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Dark Tales from Gent's Pens

Jacob Graysol: Unenlightened

95_ym_unenlightened_rosmus.jpg
Art by Cindy Rosmus 2022

Unenlightened

By

Jacob Graysol

 

Billy passes as one of the diehards who ventures out in the winter nights to gaze at Edison Tower, aiming his battery-less phone, feigning clicks, having shortly before left the museum through the same door he’d busted to get in.

 

That was the plan.

 

But his backpack should be bulging with two fireproof, waterproof boxes, and he shouldn’t have a gash in his right glove. Better not have left blood.

 

He gets in the car and preempts my tirade with an outburst of his own. “You screwed up, Lee! There wasn’t a cam lock on that cabinet, it had an electronic deadbolt! I nearly sliced my hand forcing it open!”

 

He waves in my periphery as I focus on the road.

 

“And there were no records inside,” he says.

 

“No whats?”

 

“Edison’s first recordings. Just some old parts and boxes of knickknacks.”

 

“You grew up in Edison and never went to the Thomas Edison Museum? His lab was there!” I turn right.

 

“Yeah, yeah. The light bulb, the phonograph.”

 

“You idiot! Early recordings were on cylinders. Those knickknacks would’ve fetched enough Bitcoin to buy a couple of Cadillacs.”

 

“What did you call me?”

 

“An idiot!” I shake my head. “We could circle back if—”

 

“I’m no dimwit.”

 

“Do you think that new lock was alarmed separately from the phone line I had you cut?”

 

“At least I know the difference between ignorance and stupidity.”

 

“Then focus, ignoramus!” I slow down before Dellwood Road. “Should we backtrack or not?”

 

“Quit the insults. If I’d planned this job, I would’ve given clear instructions.”

 

I slam the steering wheel and continue straight. “You think staring at a fortune and leaving it behind isn’t your fault at all? A smart person would’ve asked questions if he didn’t understand something. A curious person would’ve visited the only museum in his hometown. Ignorance is usually caused by stupidity—”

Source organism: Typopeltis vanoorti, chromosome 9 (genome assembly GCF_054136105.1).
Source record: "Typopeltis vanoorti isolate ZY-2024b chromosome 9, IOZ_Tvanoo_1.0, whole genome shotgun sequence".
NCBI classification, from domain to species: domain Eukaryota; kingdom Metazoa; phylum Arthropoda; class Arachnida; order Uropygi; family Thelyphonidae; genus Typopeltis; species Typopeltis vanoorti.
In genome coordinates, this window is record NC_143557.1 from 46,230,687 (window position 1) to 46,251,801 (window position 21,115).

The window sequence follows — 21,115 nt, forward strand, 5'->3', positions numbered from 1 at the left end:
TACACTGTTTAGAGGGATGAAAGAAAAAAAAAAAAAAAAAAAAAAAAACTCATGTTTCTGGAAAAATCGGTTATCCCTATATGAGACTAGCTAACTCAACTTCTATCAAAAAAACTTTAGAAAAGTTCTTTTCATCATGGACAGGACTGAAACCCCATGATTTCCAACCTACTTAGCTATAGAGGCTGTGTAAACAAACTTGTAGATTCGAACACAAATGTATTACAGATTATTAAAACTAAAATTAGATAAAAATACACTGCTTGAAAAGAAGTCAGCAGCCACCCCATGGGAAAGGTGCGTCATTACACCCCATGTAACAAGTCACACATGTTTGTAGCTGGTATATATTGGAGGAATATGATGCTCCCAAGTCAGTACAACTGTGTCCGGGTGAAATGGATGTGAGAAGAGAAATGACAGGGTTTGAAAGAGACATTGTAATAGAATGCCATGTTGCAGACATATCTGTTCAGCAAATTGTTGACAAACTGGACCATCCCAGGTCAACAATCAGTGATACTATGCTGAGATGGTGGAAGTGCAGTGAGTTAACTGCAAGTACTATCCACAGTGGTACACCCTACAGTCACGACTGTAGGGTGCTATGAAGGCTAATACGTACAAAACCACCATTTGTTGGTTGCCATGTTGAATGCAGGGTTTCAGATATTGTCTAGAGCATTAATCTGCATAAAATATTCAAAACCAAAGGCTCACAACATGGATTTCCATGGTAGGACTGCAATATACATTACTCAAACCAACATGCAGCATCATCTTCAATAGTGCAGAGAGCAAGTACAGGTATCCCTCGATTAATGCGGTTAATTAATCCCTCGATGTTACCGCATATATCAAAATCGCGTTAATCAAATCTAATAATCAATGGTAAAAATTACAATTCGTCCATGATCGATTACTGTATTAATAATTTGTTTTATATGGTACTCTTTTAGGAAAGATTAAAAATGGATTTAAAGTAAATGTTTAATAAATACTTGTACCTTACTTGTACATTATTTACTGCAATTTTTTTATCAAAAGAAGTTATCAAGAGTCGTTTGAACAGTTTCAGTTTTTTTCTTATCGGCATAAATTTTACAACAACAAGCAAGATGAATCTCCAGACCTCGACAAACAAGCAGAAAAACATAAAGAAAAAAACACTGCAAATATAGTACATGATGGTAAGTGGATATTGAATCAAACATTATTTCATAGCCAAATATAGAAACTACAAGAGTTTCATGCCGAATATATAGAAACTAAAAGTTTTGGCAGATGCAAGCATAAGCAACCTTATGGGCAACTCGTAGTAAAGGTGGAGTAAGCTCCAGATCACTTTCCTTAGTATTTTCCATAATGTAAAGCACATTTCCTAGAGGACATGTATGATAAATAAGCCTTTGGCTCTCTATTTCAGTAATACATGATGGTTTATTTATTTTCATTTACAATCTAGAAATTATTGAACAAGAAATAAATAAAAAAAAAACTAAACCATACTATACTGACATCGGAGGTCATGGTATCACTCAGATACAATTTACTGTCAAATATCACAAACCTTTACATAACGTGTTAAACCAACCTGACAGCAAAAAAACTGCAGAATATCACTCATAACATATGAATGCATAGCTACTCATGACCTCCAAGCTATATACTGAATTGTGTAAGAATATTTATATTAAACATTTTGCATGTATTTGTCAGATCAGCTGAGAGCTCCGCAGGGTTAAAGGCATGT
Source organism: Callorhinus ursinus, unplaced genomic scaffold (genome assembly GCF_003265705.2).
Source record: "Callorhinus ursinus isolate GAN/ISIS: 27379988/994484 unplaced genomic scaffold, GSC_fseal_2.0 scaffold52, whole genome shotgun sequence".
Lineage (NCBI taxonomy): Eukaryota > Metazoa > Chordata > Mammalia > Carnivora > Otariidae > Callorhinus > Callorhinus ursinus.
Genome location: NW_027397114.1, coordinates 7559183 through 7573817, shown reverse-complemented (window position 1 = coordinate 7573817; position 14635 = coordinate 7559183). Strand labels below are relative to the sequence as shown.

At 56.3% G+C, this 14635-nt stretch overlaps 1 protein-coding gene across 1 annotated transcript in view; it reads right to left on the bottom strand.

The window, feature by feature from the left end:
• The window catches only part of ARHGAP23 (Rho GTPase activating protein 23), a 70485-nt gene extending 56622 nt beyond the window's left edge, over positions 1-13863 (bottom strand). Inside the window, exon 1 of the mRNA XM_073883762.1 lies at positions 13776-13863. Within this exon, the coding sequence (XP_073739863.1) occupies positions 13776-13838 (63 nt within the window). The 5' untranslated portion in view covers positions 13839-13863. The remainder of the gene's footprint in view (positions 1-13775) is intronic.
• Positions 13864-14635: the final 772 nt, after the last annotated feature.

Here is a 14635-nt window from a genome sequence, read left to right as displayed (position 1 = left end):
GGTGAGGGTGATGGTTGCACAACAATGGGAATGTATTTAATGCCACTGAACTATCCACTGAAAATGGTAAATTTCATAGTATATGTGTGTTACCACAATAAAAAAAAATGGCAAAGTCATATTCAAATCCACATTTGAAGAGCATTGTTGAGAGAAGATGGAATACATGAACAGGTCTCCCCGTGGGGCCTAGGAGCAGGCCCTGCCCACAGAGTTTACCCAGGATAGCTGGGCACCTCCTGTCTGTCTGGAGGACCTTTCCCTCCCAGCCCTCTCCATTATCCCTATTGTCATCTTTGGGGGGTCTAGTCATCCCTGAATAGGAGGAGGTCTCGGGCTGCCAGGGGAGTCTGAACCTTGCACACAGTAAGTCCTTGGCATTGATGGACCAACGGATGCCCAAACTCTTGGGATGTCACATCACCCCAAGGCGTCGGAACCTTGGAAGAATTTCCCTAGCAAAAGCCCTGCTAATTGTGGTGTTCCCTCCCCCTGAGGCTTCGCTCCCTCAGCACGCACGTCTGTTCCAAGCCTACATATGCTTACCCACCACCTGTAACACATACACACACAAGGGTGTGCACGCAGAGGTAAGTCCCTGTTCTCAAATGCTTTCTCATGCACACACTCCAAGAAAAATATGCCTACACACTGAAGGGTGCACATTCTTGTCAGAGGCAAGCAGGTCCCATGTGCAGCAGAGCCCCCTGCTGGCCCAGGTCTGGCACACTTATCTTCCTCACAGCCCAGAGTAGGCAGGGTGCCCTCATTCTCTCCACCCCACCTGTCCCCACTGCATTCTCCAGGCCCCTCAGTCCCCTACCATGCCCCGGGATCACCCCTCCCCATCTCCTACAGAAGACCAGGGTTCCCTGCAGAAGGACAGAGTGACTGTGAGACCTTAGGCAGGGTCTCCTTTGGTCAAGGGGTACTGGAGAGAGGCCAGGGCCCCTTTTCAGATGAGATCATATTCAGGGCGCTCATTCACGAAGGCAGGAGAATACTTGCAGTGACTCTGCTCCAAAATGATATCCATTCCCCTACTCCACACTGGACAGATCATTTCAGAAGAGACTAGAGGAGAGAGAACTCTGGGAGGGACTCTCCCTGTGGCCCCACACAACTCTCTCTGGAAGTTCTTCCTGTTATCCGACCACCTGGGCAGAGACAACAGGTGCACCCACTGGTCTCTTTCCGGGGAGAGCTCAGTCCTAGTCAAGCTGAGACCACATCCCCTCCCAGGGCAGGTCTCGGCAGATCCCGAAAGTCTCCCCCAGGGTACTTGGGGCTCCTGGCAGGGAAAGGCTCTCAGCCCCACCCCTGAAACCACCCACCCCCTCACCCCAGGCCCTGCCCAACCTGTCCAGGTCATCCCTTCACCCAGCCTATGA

“Don’t call me—”

 

“—which is clearly the case now.”

 

I fume, and both of us stay silent until I start pulling into my garage. Billy says, “You’re sure no one will remember my car’s been parked at the Fix-It?”

 

“There are always different cars there overnight.”

 

“And this will be our last job together?”

 

“That’s for sure, Einstein.”

 

“Then I’m coming in for the evidence burn.”

 

I huff. “Fine.”

 

I close the garage door and we get out of the car. Billy puts the backpack on the ground, takes off the black coat, hat, and gloves I’d bought and piles them together on the hood, then retrieves his coat from a hook.

 

“Make sure your own gloves are on before you come in.”

 

“I’m not stupid!”

 

That time I hadn’t meant it.

 

I say, “Stay here a minute. I’ll double-check that the shades are drawn and start the fire.”

 

I’d left the wood and wax starters stacked to burn and get back to Billy quickly. He’s wadded the robbery outfit and backpack in his arms and holds the tools in his hands. I lead him in, then nod to the bathroom. “Steel in the tub. I use straight vinegar for any residue that’s stuck.” He’s gentle with the crowbar but clunks the hammer and screwdrivers. “Careful!” Careful, moron!

 

We continue to the hearth. He kneels with the pile and hands me the clothes. I toss the hat and gloves into the flames, then cut the coat into strips with shears.

 

“The backpack’s completely empty?”

 

“Otherwise, what? I’m a dope?” Billy unzips it, puts both hands in, then pulls out four brown-wax cylinders pressed together with the fingers of his left hand.

 

“You said—”

 

I raise the shears as Billy brings up a silenced pistol with his right hand. He smirks. “I’m thinking one Cadillac is all I need, and a boat. Or would that be stupid?”

 

 

 

Jacob Graysol (jacobgraysolnovelist.com) lives and writes in central New Jersey. He wrote the lawyer-laden police procedural Righteous Judgment, and published its sequel, Righteous Endeavors, in February 2020. His flash fiction has been published by Yellow Mama (#92), as well as Every Day Fiction, Mystery Tribune, and Reflex Press (UK).


Cindy Rosmus is a Jersey girl who looks like a Mob Wife & talks like Anybody’s from West Side Story. She works out 5-6 days a week, so needs no excuse to drink or do whatever the hell she wants She’s been published in the usual places, such as Shotgun Honey, Hardboiled, A Twist of Noir, Megazine, Beat to a Pulp, Out of the Gutter, Mysterical-E, and Rock and a Hard Place. She is the editor/art director of the ezine, Yellow Mama. She’s a Gemini, a Christian, and an animal rights activist. She has recently been branching out into photo illustration, under the guidance and mentoring of Ann Marie Rhiel.

In Association with Black Petals & Fossil Publications 2022